Hiking

Hiking is a great way to improve your health, fitness and experience weight loss. Hiking can destress and detox you.

Q&A with Kirkland Shave, Program Director at Mountain Trek – Part II

Kirkland ShaveIn this sixth installment of our Q&A series we bring you part two of our interview with Kirkland Shave, Mountain Trek’s intrepid Program Director, hiking guide, and esteemed lecturer. In our last post, we left off with Kirkland discussing the reasons behind Mountain Trek’s high guest return rate (30-40%).

Kirkland: I had this expectation that once they (guests) come, they’ll get it and they’ll go home and they’ll change. I was so naïve. And then I realized we’re more like a trainer for an Olympic athlete, they still need tweaking and adjusting.

MT: And the tweaking and adjusting is better or easier done back at Mountain Trek?

It’s just so hard out there in a dominant work culture for people to be able to adjust their life to keep a regimen of fitness, nutrition and overall healthy living going all the time. People need to start by incorporating one thing and turn that one thing into a healthy habit. Through my research on will power and habit making I’ve come to realize that habits are formed and work better incrementally. Very few people are at that threshold where they’re ready to just grab onto new information, or habits, or lifestyle changes, and go.

The majority of guests will go home from Mountain Trek and change an eating habit – they’ll start eating breakfast every morning, for instance. And then they’ll return, maybe a year later and when they get back home they’ll start walking after dinner or join a yoga studio. And it’s these incremental habits that they weave into their lifestyle that then become a tipping point that changes their life.

It’s really easy for us to slip into old and sometimes unhealthy habits isn’t it?

It totally is. Up until the 1970s most of us still worked with our bodies. It’s only been a very short time that we’re not able to get our movement needs through work. And with expanded work hours and commute times, it’s almost impossible to find the time to exercise. In the meantime, Mountain Trek is here for people to come in, gain some insights learn about healthy choices.

And rebuild or reboot a healthy lifestyle from there?

Absolutely. Some returning guests come for a reboot and some come for a deeper immersion – a couple of weeks where they can really anchor certain patterns and help set up new habits.

Would you say most guests come to Mountain Trek for weight loss?

Hmm…you could say consciously most are but underneath that many guests are coming because they know that something in the big picture is not working. Weight gain is often a symptom of stress or chronic lack of movement and exercise. Everybody that’s come here has gained weight and lost weight at different times in their lives. People don’t come here and think, okay I’ve got to lose ten pounds just to fit into a wedding dress next week. It’s more to start to create a new, healthy direction for themselves, with the bonus or motivator of some significant change in their weight.

Is there an overall Mountain Trek experience, some special thing that sets you apart from other fitness and weight loss programs?

What I think sets us apart from all the other choices out there around health and weight loss retreats or spas, is our significant immersion in a complex natural world.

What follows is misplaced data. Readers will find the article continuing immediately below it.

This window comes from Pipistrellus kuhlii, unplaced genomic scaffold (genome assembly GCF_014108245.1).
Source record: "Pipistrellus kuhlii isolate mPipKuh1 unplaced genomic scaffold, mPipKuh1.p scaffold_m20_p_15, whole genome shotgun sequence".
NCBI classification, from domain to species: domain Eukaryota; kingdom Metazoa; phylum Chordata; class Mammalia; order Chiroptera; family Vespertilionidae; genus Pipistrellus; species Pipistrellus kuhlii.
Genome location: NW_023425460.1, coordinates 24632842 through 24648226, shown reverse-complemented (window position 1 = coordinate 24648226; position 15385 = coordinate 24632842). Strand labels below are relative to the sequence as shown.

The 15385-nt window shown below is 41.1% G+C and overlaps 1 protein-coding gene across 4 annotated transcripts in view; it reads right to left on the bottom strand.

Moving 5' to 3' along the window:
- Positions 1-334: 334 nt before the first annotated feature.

Kirkland Shave, Program DirectorWhat exactly do you mean by complex nature?

There’s a lot of research out there about what’s being coined, “the green brain.” This research states that when someone is out in nature there is a drop in the stress hormone cortisol and an increase in the feel-good hormones oxytocin, dopamine and serotonin. They bathe the brain and help fight that edgy, depressive, vigilant state that cortisol puts us in. This happens by being in, or even just seeing nature. Even having a picture on your office wall of jungle or complex nature creates a sense of fascination, lowers cortisol and increases oxytocin.

Would you say complex nature is Mountain Trek’s secret ingredient?

Yes! At Mountain Trek we’re outside four hours a day in a complex, ever-changing natural environment. And then our gym and yoga studio and even the drives to the trailheads, all look out at beautiful, green, abundant nature. This is definitely our secret ingredient. Other retreats have gyms, they do yoga, they offer detox, calorie control or sleep health, but they don’t have as complex a natural environment that creates a high level of fascination and hormone adjustment as we do.

How many staff work at Mountain Trek and would you consider them top in their field?

We have about 30 staff and I’m definitely prejudiced when I say they’re top in their field for where we live. But the unique thing about our staff is that they’re not in their 20s or 30s and fresh out of a university health and fitness program. Our staff are mature mountain people.

What do you mean by ‘mountain people’?

People that have chosen to live in the Nelson area for long periods of time because of lifestyle. They ski, mountain bike, hike and climb. They live and breathe being in nature and living a healthy lifestyle. We all eat more plant foods than meat. Some of us are vegetarians. Some have their own yoga practices. So the staff that I’m able to pool here are all highly trained in their disciplines, they all have wilderness first aid certificates, and they all live the type of lifestyle that we try to infuse our guests with.

I know you’re a busy guy, Kirkland, so one last question. Are some guests unable to make it through the program and if so why?